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Coming to Terms with the Blackout

For about a year when I was a preteen, we had a water crisis in Venezuela. Although some days we had no water at all, things mostly settled into a predictable rhythm. We’d get water for an hour three times a day—morning, midday, and evening. My family became a well-oiled machine. The water would announce its arrival when the empty toilets’ tanks clanked away as they began to fill up. We’d drop whatever we were doing and take our places. Mine was at the kitchen sink washing dishes. My mom often had laundry to do or bathrooms to clean. We filled large containers with water to be able to wash our hands and so on when the water was gone. Strangely, these memories have a slightly romantic tinge for me. It’s hard to detach the water situation from the familial love and effort that went into resolving it, which is where the warmth comes in when I think about them.

A similar amount of love and effort went into responding to this month’s five-day nationwide blackout in Venezuela, which also resulted in water shortages. The blackout’s origins are unknown. The opposition blames it on a neglected and failing infrastructure and the government blames it on American sabotage. Unlike the water rationings of my past, however, there was no way to make this disaster bearable. As the New York Times reports, dozens died in hospitals and hundreds of stores were looted in the city of Maracaibo alone as people, whose food was rotting in refrigerators that had no power, tried to feed themselves. According to The Washington Post, this may not be an isolated incident. They report that Venezuela’s economy has shrunk by close to 50% since 2014—the fastest ever recorded deterioration of a Latin American economy—making it harder for the country’s wounded infrastructure to be maintained. My family in Venezuela took care of each other and survived the blackout. Others did not make it. If the Venezuelan situation had an easy solution, we would have found it years ago. I am not sure how Venezuela will get out of this crisis, but we have to find solutions soon because familial bonds and love are no longer enough to help the country survive.

Please Help The Weeping Season’s Venezuelan Crew Director Battle Cancer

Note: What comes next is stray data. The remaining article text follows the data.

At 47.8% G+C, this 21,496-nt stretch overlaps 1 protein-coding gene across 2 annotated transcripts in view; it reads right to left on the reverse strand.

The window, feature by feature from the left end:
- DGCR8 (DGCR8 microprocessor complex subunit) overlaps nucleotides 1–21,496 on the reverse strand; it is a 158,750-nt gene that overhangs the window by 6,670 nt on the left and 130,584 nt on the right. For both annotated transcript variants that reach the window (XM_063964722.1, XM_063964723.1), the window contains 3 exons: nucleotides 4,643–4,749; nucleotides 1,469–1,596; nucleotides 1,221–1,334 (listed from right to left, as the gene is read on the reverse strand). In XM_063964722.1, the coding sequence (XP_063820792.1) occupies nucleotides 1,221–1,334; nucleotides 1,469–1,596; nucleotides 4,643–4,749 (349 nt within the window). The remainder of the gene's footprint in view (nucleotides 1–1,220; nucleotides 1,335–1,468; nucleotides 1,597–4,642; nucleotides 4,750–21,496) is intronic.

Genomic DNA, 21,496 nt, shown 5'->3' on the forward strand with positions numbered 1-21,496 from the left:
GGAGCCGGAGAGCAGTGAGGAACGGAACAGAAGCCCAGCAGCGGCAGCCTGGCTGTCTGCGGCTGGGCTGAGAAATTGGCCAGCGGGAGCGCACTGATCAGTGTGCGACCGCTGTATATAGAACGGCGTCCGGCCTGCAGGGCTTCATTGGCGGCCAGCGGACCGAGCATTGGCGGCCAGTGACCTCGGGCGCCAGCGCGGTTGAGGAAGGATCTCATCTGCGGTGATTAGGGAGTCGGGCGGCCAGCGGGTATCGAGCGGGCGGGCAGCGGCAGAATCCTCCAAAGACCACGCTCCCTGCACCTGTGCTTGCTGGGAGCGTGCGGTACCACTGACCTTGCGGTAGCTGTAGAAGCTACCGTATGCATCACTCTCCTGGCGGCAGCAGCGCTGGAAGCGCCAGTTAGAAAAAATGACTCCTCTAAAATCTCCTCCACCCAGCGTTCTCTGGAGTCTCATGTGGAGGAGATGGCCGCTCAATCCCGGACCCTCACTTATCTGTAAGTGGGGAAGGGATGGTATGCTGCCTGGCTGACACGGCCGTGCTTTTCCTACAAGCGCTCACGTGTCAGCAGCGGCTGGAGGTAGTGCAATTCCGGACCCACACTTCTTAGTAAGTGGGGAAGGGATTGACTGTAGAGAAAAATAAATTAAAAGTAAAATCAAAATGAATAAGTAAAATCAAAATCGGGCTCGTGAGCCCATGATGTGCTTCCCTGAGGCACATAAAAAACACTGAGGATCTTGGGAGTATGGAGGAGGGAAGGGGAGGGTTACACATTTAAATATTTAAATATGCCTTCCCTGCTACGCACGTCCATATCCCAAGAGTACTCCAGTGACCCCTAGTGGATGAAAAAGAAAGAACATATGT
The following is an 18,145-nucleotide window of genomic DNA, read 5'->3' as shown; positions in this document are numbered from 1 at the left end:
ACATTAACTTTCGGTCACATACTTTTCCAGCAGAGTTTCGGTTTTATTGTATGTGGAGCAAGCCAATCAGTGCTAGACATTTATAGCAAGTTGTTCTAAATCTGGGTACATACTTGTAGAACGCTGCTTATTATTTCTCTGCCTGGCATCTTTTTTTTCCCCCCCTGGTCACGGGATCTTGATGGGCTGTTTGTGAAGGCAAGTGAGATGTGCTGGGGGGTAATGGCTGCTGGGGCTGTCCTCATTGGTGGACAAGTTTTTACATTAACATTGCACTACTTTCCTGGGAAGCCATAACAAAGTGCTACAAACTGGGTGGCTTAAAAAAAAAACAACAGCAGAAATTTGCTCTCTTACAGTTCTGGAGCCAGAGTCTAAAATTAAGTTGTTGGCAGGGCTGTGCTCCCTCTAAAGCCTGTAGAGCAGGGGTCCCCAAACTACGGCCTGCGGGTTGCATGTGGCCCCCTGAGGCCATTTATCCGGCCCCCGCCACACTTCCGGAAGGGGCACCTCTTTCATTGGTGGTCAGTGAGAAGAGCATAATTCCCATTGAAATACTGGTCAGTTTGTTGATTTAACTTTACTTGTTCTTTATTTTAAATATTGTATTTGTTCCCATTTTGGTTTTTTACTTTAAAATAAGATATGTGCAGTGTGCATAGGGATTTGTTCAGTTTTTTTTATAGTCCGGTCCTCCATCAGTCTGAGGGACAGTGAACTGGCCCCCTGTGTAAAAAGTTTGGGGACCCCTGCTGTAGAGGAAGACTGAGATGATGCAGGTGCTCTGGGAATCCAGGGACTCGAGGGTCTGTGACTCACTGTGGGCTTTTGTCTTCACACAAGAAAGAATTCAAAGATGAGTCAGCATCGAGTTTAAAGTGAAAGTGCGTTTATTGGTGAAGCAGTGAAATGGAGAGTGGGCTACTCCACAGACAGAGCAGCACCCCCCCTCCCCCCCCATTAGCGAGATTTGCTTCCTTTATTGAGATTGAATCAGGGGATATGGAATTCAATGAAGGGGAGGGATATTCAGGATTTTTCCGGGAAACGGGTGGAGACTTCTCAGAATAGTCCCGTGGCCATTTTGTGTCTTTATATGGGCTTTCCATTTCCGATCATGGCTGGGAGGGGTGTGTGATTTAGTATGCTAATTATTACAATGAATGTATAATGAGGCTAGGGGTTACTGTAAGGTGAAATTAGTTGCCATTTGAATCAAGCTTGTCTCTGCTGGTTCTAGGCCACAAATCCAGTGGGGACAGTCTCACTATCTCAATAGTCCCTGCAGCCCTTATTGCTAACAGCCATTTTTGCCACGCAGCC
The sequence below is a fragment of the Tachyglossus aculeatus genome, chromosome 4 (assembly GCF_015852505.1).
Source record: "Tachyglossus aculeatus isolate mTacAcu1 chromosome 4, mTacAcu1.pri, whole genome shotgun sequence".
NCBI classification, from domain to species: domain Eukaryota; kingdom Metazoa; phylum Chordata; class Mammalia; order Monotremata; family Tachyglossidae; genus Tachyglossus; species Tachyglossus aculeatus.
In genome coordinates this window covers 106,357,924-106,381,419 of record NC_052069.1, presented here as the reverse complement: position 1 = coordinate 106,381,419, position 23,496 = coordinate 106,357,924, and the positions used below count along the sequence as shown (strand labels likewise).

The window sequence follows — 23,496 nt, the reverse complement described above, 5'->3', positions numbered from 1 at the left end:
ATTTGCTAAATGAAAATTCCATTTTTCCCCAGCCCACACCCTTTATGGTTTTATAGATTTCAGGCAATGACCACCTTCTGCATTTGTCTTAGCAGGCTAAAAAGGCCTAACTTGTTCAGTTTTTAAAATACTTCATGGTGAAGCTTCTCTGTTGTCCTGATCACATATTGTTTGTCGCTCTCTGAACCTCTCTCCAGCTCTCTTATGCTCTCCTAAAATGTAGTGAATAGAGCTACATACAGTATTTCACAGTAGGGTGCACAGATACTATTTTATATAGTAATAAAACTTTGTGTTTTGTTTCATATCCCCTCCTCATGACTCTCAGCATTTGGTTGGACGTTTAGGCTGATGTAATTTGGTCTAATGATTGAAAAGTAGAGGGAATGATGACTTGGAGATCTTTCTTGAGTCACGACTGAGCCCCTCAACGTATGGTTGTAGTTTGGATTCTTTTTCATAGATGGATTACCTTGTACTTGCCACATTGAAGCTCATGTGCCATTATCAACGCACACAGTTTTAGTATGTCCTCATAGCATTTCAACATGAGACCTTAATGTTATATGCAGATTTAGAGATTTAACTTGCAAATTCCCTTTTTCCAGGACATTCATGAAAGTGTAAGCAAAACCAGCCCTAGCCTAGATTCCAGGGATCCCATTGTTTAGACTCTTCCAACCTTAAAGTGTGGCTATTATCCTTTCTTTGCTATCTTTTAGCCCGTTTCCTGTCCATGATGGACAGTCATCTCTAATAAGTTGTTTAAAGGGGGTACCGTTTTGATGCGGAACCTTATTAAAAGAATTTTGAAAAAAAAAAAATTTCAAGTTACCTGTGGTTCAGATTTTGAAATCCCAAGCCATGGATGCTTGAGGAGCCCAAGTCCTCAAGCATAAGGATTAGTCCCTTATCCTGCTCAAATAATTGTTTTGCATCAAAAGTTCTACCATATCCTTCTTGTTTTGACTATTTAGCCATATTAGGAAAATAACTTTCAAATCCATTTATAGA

As some of you know, because of my expired Venezuelan passport, I am able to enter Venezuela but not able to leave. The government will allow you to come in with an expired passport but will not allow you to leave the country with it. Due to a shortage in the material used to make passports, there is a major passport shortage, which makes it very risky for me to go home to try to renew mine, as I may not be able to leave again. Faced with the task of trying to film scenes in a country I cannot enter, I collaborated with the fantastic Venezuelan production company La Pandilla to film key footage for The Weeping Season last year. One of the trickiest roles went to Rober Calzadilla, who directed the scenes for me after we spoke on the phone and over Skype. Rober delivered incredibly beautiful and thoughtful scenes. He took this very delicate task and made magic with it. He is currently being treated for lung cancer, and since Venezuela’s medical infrastructure is collapsing, he needs all the help he can get to cover the cost of his treatment. Please help this brilliant, kind, and witty artist battle cancer by donating to his campaign.

Unearthed Photo of the Month

I was not raised with any particular religious affiliation, but growing up in a Catholic country, some customs enter your being and nestle themselves there alongside the face of your childhood doll and the taste of your favorite candy. I went to enough Venezuelan churches to become fond of the echoic sounds that their high ceilings create and the colored reflections the stained-glass windows leave on the pews and on the visitors that walk under them. Any time I go to a church, I find the Virgin—who for me has always been a symbol of maternal love—pay my bolivars or my euros, say a prayer, and light a candle at her feet. I become transfixed by the smell of the wax and the flames representing prayers of people I’ve never met but whose silent wishes are now bound to mine through this centuries-old ritual. In 2007, my mom and I lit candles together at the Cathedral in Le Mans when she came to visit my husband Nate and I in France. Her brother, my uncle José, was dying of cancer and together we used a blend of love, wax, and fire to send him a mystical intercontinental embrace. I never got to say goodbye to him in person, but I know he felt this faraway flame in his honor. Next time Mom and I are together again, we’ll do the same for our homeland and all the wishes burning back home.

My Essay on Feminist Editing is Published in Computers and Composition Online

One of the most marvelous things about being a professor is getting to work with teams of students on projects. “Curating a Technofeminist Space: Feminist Practices in Editing Online Publications” is a piece that blends text and video essays to discuss my collaboration with Hannah Countryman and Jessica Kukla, two undergraduate students who worked with me for years, to develop editorial strategies for our publication agnès films: supporting women and feminist filmmakers.

Presenting The Weeping Season at CCCC

I showed scenes from The Weeping Season to a full house at the Conference on College Composition and Communication in Pittsburgh earlier this month. I was honored to present with immensely talented video essayists and film theorists Crystal VanKooten, Sarah Arroyo, Bahareh Alaei, and Amy Loy.

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